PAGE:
Evaluation of Antibody-Dependent Enhancement of SARS-CoV Infection in Rhesus Macaques Immunized with an Inactivated SARS-CoV Vaccine
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In 2003, severe acute respiratory syndrome coronavirus (SARS-CoV) emerged in Guangdong Province, China, infected more than 8000 individuals, and resulted in a 10% mortality rate (Rota et al.2003). Later, in 2012, a novel CoV, Middle East respiratory syndrome coronavirus (MERS-CoV), was isolated from the sputum of a man in Saudi Arabia (Perl et al.2014). Notably, MERS-CoV recently reemerged in the Republic of Korea, and killed 36 out of 186 confirmed cases (Korea Centers for Disease Control and Prevention 2015). Therefore, SARS-CoV still carries the potential for resurgence; efforts are being made to prevent the recurrence of an epidemic.
Currently, effective antiviral strategies to control SARS-CoV infections are lacking; vaccination is still regarded as the major approach for preventing SARS and related diseases. Generally, virus-specific antibodies play important roles in the control of viral infections. However, the presence of specific antibodies can be beneficial for...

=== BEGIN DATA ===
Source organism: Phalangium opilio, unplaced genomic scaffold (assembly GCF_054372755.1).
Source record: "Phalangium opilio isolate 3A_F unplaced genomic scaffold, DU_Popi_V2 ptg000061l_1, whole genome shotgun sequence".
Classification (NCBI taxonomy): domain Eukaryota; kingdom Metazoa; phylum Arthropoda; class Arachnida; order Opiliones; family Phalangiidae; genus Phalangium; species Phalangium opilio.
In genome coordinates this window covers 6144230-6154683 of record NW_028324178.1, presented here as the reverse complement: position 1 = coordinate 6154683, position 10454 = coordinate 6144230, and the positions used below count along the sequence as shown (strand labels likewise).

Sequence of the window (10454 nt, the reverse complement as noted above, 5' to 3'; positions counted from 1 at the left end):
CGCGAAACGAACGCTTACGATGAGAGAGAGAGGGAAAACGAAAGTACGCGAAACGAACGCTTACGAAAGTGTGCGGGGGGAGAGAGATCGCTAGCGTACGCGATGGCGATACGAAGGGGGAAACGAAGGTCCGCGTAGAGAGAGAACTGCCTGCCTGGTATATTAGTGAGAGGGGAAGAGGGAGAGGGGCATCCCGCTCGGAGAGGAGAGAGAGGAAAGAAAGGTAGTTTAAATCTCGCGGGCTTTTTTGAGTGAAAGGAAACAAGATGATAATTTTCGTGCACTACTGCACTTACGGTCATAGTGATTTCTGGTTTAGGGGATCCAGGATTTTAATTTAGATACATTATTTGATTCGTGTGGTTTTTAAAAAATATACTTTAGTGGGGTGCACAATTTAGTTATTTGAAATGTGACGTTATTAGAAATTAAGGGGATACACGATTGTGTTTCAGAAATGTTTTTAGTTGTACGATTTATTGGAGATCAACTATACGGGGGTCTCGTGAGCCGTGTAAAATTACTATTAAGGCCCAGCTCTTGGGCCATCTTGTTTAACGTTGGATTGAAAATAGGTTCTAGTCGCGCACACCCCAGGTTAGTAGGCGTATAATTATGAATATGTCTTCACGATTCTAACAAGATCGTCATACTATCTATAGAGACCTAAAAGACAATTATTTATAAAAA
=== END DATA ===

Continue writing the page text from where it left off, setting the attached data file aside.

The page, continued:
This work was supported by the Chinese Medicine Foundation and Opening Foundation of State Key Laboratory of Virology, Wuhan University (No. 2016KF010).
Compliance with Ethical Standards
Conflict of interest
The authors declare that they have no conflict of interest to disclose.
Animal and Human Rights Statement
All of the study protocols and procedures were approved by the Institutional Animal Care and Use Committee of Wuhan University.
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